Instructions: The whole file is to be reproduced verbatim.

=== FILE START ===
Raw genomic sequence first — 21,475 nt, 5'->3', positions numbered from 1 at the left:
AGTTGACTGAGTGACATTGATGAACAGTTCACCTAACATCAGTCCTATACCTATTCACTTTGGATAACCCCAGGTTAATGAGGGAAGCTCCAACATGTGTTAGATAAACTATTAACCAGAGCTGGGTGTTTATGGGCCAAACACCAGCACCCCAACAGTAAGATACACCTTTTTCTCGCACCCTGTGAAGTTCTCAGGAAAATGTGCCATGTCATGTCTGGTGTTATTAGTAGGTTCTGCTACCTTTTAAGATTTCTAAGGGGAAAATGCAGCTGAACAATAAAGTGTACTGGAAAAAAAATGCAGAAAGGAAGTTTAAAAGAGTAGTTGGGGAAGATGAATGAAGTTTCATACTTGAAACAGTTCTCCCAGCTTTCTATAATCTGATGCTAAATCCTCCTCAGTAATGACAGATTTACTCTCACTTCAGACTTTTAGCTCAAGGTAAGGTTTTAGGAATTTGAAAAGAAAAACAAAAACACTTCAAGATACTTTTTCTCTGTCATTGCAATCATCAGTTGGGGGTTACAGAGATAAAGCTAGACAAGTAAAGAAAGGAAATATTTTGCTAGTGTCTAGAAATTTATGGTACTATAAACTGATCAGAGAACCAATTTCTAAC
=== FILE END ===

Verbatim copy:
Raw genomic sequence first — 21,475 nt, 5'->3', positions numbered from 1 at the left:
AGTTGACTGAGTGACATTGATGAACAGTTCACCTAACATCAGTCCTATACCTATTCACTTTGGATAACCCCAGGTTAATGAGGGAAGCTCCAACATGTGTTAGATAAACTATTAACCAGAGCTGGGTGTTTATGGGCCAAACACCAGCACCCCAACAGTAAGATACACCTTTTTCTCGCACCCTGTGAAGTTCTCAGGAAAATGTGCCATGTCATGTCTGGTGTTATTAGTAGGTTCTGCTACCTTTTAAGATTTCTAAGGGGAAAATGCAGCTGAACAATAAAGTGTACTGGAAAAAAAATGCAGAAAGGAAGTTTAAAAGAGTAGTTGGGGAAGATGAATGAAGTTTCATACTTGAAACAGTTCTCCCAGCTTTCTATAATCTGATGCTAAATCCTCCTCAGTAATGACAGATTTACTCTCACTTCAGACTTTTAGCTCAAGGTAAGGTTTTAGGAATTTGAAAAGAAAAACAAAAACACTTCAAGATACTTTTTCTCTGTCATTGCAATCATCAGTTGGGGGTTACAGAGATAAAGCTAGACAAGTAAAGAAAGGAAATATTTTGCTAGTGTCTAGAAATTTATGGTACTATAAACTGATCAGAGAACCAATTTCTAAC